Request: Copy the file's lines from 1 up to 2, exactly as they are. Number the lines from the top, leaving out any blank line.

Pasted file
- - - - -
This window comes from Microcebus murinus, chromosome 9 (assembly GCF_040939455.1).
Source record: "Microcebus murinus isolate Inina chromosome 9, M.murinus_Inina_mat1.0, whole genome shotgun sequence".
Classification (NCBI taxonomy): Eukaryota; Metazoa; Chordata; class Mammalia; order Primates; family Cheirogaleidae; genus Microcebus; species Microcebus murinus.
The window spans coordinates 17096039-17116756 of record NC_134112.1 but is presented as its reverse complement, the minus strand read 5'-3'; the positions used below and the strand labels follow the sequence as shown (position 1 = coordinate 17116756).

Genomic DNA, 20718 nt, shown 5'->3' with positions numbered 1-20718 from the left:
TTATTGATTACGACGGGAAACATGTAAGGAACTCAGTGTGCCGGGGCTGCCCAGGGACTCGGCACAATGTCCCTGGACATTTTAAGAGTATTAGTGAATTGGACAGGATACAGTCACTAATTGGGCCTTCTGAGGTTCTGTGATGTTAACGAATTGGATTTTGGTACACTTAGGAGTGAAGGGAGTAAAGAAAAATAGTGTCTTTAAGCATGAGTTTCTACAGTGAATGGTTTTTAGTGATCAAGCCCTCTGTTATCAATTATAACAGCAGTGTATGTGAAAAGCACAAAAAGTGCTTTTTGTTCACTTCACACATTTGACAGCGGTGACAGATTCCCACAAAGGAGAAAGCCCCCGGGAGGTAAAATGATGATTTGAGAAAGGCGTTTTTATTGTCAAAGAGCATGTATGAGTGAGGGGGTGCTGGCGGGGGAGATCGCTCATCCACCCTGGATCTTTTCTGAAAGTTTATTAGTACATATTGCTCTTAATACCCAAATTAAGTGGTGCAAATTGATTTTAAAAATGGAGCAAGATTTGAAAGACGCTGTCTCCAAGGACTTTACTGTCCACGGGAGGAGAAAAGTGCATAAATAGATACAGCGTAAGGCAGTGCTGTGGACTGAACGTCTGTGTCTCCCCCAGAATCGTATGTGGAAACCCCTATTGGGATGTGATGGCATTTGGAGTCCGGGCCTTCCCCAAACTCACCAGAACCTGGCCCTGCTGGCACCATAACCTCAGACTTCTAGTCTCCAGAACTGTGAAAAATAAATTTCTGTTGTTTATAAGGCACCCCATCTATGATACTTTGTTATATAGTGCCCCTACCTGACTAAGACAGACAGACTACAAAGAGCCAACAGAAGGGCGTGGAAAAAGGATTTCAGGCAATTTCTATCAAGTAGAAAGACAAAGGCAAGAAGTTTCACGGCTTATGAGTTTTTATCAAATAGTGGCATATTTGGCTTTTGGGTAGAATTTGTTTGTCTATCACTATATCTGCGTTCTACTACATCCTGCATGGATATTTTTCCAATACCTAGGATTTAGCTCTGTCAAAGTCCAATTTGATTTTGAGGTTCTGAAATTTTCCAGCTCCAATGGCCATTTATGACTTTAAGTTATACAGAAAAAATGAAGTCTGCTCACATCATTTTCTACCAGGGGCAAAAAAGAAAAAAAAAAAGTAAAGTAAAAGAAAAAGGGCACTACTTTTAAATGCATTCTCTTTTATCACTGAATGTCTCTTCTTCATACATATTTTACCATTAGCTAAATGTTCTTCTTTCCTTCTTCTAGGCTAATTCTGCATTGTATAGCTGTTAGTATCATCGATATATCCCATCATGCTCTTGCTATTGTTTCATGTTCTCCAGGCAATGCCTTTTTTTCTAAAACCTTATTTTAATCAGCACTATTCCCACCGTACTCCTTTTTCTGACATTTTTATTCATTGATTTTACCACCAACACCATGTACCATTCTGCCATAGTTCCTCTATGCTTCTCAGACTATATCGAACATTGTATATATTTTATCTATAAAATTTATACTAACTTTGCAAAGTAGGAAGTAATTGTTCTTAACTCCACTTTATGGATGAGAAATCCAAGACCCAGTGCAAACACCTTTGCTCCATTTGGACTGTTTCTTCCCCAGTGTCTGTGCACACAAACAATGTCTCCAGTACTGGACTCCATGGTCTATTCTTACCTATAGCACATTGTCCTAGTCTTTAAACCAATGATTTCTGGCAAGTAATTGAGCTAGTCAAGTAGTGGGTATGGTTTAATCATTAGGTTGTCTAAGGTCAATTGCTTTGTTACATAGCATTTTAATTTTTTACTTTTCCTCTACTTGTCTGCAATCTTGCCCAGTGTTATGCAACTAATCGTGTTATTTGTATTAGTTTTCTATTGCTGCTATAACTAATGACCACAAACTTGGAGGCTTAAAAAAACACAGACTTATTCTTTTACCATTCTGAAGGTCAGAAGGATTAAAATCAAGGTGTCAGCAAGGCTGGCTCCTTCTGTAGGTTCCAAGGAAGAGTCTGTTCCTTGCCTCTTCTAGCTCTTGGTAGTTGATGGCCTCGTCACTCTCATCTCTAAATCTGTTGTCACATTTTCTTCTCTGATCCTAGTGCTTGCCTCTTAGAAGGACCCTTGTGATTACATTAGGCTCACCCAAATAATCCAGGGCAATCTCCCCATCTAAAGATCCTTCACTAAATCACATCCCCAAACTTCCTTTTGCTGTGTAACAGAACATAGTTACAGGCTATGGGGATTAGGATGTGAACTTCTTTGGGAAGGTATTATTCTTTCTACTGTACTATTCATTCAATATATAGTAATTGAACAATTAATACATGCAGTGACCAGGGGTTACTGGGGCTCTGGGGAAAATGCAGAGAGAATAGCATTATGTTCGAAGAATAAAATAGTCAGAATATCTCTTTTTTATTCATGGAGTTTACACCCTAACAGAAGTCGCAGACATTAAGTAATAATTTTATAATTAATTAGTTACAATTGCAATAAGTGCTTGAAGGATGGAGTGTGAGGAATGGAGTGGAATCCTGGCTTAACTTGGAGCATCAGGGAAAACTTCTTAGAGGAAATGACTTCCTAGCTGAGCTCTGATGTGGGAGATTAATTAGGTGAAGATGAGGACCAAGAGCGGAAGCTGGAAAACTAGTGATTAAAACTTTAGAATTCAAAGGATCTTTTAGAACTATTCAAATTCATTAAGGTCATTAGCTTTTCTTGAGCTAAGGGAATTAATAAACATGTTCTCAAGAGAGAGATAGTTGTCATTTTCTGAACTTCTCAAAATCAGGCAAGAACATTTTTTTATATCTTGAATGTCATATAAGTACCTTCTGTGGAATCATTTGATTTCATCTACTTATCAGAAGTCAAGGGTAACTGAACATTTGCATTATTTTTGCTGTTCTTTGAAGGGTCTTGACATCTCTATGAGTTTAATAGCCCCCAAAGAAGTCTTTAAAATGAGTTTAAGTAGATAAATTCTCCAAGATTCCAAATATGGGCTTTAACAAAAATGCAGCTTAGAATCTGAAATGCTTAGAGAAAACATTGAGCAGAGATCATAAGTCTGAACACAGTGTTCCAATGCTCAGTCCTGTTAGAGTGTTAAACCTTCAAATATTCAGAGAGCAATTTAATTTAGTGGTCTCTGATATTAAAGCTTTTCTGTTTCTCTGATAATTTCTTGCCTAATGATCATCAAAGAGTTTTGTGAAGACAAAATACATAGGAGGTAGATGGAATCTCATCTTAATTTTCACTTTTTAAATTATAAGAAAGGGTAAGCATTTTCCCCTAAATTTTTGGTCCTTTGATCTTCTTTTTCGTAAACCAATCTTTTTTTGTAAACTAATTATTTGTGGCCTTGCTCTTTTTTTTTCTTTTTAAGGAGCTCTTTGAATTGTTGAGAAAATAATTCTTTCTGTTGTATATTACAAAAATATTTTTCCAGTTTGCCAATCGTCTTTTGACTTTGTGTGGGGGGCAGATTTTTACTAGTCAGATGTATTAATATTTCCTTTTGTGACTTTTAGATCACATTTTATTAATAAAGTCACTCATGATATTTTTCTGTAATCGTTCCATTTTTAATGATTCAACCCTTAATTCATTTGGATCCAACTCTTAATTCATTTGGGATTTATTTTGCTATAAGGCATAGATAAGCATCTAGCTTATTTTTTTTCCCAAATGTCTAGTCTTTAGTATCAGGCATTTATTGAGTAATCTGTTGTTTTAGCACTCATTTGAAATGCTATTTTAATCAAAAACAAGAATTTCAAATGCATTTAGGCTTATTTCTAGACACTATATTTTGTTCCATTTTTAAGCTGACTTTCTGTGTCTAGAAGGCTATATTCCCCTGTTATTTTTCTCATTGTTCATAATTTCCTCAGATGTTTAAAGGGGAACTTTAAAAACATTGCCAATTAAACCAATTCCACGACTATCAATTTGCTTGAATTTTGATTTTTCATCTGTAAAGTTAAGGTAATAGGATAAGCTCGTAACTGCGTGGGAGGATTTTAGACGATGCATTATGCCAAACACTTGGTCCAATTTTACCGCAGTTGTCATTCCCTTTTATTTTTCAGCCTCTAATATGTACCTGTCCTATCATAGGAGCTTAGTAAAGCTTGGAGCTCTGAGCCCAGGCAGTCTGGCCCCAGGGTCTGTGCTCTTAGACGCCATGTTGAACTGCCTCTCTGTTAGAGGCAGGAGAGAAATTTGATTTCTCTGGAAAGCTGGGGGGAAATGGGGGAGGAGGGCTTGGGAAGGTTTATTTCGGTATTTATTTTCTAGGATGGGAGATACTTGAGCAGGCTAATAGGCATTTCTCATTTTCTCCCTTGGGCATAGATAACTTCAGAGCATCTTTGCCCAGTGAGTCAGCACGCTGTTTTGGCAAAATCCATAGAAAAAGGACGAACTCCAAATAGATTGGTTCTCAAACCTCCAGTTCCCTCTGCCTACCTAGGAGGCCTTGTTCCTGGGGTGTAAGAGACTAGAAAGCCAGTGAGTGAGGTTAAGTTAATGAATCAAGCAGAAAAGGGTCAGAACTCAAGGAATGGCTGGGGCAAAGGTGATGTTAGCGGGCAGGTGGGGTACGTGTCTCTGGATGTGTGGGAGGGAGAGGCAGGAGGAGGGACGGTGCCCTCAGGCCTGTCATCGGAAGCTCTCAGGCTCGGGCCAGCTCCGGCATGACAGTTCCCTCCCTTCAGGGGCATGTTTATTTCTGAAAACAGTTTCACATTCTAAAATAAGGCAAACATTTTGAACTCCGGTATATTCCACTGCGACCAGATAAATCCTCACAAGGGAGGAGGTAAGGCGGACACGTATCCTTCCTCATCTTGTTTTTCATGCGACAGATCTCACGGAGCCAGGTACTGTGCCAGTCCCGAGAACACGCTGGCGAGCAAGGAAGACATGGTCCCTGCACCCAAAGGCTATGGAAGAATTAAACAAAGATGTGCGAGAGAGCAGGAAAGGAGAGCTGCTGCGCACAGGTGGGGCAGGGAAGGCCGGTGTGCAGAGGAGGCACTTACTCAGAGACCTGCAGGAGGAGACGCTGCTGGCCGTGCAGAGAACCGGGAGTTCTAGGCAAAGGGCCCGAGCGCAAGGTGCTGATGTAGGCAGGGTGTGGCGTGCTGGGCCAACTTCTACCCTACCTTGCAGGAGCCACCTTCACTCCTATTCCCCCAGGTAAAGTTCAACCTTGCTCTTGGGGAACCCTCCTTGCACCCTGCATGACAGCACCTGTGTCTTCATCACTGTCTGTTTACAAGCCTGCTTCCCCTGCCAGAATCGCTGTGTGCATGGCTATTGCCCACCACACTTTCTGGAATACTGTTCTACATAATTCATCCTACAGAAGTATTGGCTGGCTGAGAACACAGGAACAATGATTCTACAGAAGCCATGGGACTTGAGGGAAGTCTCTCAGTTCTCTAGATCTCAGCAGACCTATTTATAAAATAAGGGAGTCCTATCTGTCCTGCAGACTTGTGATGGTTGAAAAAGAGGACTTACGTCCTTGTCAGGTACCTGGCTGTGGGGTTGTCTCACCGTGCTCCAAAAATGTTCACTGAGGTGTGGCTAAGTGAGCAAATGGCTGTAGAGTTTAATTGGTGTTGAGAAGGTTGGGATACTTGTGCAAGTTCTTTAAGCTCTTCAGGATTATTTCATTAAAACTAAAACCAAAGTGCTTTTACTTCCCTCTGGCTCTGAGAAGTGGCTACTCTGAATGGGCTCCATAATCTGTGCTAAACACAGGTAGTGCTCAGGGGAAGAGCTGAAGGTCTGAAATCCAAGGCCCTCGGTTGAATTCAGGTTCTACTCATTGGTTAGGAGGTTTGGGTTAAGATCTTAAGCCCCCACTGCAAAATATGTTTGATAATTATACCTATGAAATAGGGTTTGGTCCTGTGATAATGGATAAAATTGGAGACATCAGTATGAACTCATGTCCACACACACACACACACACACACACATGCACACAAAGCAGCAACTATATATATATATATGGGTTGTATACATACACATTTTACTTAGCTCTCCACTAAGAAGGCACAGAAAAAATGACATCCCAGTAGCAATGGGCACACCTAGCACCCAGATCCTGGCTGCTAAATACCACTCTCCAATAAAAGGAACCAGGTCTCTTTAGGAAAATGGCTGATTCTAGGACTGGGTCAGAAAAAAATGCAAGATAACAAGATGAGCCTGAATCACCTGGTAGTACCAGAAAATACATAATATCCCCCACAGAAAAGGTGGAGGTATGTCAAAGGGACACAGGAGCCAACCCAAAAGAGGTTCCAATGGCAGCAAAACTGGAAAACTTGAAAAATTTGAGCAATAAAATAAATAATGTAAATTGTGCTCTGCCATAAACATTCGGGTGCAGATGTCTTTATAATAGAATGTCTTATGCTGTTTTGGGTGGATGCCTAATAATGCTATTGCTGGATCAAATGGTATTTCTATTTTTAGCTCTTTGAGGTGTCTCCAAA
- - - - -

This window comes from Microcebus murinus, chromosome 9 (assembly GCF_040939455.1).
Source record: "Microcebus murinus isolate Inina chromosome 9, M.murinus_Inina_mat1.0, whole genome shotgun sequence".